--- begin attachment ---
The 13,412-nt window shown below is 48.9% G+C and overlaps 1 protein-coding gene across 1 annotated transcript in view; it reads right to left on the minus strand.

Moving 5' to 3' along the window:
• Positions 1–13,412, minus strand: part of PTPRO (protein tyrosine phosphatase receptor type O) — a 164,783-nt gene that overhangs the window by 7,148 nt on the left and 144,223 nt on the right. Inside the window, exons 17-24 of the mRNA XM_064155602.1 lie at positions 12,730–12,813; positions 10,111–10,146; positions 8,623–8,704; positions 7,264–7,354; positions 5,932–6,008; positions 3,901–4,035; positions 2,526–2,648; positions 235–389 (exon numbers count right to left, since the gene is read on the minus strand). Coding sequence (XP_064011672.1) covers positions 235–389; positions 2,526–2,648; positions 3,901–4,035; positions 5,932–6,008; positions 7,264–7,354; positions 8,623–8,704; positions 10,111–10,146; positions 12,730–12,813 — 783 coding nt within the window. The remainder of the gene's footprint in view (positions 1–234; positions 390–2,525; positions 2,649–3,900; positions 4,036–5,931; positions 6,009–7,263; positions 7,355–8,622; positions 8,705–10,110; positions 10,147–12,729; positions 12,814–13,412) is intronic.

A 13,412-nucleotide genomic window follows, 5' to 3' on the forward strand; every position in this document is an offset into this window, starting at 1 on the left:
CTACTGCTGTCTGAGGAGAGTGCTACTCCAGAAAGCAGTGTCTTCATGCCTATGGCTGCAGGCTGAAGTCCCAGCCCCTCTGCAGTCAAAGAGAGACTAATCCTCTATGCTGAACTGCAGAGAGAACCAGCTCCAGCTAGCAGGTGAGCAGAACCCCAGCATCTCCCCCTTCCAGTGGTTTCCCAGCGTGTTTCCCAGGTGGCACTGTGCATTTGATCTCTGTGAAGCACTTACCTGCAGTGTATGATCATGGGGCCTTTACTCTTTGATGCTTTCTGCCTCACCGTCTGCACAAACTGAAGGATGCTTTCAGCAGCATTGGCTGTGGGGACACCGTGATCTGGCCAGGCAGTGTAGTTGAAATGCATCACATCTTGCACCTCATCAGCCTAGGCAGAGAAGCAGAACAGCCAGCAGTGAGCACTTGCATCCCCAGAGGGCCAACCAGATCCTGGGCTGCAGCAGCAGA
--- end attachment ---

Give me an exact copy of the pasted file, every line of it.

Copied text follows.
The 13,412-nt window shown below is 48.9% G+C and overlaps 1 protein-coding gene across 1 annotated transcript in view; it reads right to left on the minus strand.

Moving 5' to 3' along the window:
• Positions 1–13,412, minus strand: part of PTPRO (protein tyrosine phosphatase receptor type O) — a 164,783-nt gene that overhangs the window by 7,148 nt on the left and 144,223 nt on the right. Inside the window, exons 17-24 of the mRNA XM_064155602.1 lie at positions 12,730–12,813; positions 10,111–10,146; positions 8,623–8,704; positions 7,264–7,354; positions 5,932–6,008; positions 3,901–4,035; positions 2,526–2,648; positions 235–389 (exon numbers count right to left, since the gene is read on the minus strand). Coding sequence (XP_064011672.1) covers positions 235–389; positions 2,526–2,648; positions 3,901–4,035; positions 5,932–6,008; positions 7,264–7,354; positions 8,623–8,704; positions 10,111–10,146; positions 12,730–12,813 — 783 coding nt within the window. The remainder of the gene's footprint in view (positions 1–234; positions 390–2,525; positions 2,649–3,900; positions 4,036–5,931; positions 6,009–7,263; positions 7,355–8,622; positions 8,705–10,110; positions 10,147–12,729; positions 12,814–13,412) is intronic.

A 13,412-nucleotide genomic window follows, 5' to 3' on the forward strand; every position in this document is an offset into this window, starting at 1 on the left:
CTACTGCTGTCTGAGGAGAGTGCTACTCCAGAAAGCAGTGTCTTCATGCCTATGGCTGCAGGCTGAAGTCCCAGCCCCTCTGCAGTCAAAGAGAGACTAATCCTCTATGCTGAACTGCAGAGAGAACCAGCTCCAGCTAGCAGGTGAGCAGAACCCCAGCATCTCCCCCTTCCAGTGGTTTCCCAGCGTGTTTCCCAGGTGGCACTGTGCATTTGATCTCTGTGAAGCACTTACCTGCAGTGTATGATCATGGGGCCTTTACTCTTTGATGCTTTCTGCCTCACCGTCTGCACAAACTGAAGGATGCTTTCAGCAGCATTGGCTGTGGGGACACCGTGATCTGGCCAGGCAGTGTAGTTGAAATGCATCACATCTTGCACCTCATCAGCCTAGGCAGAGAAGCAGAACAGCCAGCAGTGAGCACTTGCATCCCCAGAGGGCCAACCAGATCCTGGGCTGCAGCAGCAGA